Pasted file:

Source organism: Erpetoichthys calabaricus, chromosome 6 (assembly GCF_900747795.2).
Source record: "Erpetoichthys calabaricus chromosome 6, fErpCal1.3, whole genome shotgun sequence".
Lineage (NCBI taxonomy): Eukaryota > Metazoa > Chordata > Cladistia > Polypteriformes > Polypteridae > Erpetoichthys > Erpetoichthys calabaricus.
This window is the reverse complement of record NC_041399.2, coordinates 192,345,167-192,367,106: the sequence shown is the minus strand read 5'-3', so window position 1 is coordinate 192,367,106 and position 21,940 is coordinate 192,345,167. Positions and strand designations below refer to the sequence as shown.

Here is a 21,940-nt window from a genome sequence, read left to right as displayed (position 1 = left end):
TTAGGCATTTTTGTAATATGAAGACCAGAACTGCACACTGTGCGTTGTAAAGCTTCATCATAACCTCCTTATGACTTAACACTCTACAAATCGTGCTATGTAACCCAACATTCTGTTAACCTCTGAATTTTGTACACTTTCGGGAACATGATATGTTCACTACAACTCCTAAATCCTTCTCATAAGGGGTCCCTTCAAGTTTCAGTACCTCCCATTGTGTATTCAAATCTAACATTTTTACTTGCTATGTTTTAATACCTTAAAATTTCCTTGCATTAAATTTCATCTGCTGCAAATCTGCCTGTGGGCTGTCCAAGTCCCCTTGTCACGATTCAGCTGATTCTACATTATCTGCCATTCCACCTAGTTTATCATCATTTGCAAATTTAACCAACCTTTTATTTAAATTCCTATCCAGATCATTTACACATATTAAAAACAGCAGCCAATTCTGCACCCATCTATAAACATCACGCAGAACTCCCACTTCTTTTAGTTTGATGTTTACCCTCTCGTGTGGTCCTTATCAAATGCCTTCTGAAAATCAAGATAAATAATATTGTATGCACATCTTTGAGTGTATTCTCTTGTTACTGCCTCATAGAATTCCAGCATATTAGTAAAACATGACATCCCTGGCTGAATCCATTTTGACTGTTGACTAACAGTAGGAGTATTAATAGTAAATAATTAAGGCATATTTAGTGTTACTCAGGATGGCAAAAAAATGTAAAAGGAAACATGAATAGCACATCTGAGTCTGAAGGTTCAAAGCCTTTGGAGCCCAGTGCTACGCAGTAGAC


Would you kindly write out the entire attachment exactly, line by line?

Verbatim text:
Source organism: Erpetoichthys calabaricus, chromosome 6 (assembly GCF_900747795.2).
Source record: "Erpetoichthys calabaricus chromosome 6, fErpCal1.3, whole genome shotgun sequence".
Lineage (NCBI taxonomy): Eukaryota > Metazoa > Chordata > Cladistia > Polypteriformes > Polypteridae > Erpetoichthys > Erpetoichthys calabaricus.
This window is the reverse complement of record NC_041399.2, coordinates 192,345,167-192,367,106: the sequence shown is the minus strand read 5'-3', so window position 1 is coordinate 192,367,106 and position 21,940 is coordinate 192,345,167. Positions and strand designations below refer to the sequence as shown.

Here is a 21,940-nt window from a genome sequence, read left to right as displayed (position 1 = left end):
TTAGGCATTTTTGTAATATGAAGACCAGAACTGCACACTGTGCGTTGTAAAGCTTCATCATAACCTCCTTATGACTTAACACTCTACAAATCGTGCTATGTAACCCAACATTCTGTTAACCTCTGAATTTTGTACACTTTCGGGAACATGATATGTTCACTACAACTCCTAAATCCTTCTCATAAGGGGTCCCTTCAAGTTTCAGTACCTCCCATTGTGTATTCAAATCTAACATTTTTACTTGCTATGTTTTAATACCTTAAAATTTCCTTGCATTAAATTTCATCTGCTGCAAATCTGCCTGTGGGCTGTCCAAGTCCCCTTGTCACGATTCAGCTGATTCTACATTATCTGCCATTCCACCTAGTTTATCATCATTTGCAAATTTAACCAACCTTTTATTTAAATTCCTATCCAGATCATTTACACATATTAAAAACAGCAGCCAATTCTGCACCCATCTATAAACATCACGCAGAACTCCCACTTCTTTTAGTTTGATGTTTACCCTCTCGTGTGGTCCTTATCAAATGCCTTCTGAAAATCAAGATAAATAATATTGTATGCACATCTTTGAGTGTATTCTCTTGTTACTGCCTCATAGAATTCCAGCATATTAGTAAAACATGACATCCCTGGCTGAATCCATTTTGACTGTTGACTAACAGTAGGAGTATTAATAGTAAATAATTAAGGCATATTTAGTGTTACTCAGGATGGCAAAAAAATGTAAAAGGAAACATGAATAGCACATCTGAGTCTGAAGGTTCAAAGCCTTTGGAGCCCAGTGCTACGCAGTAGAC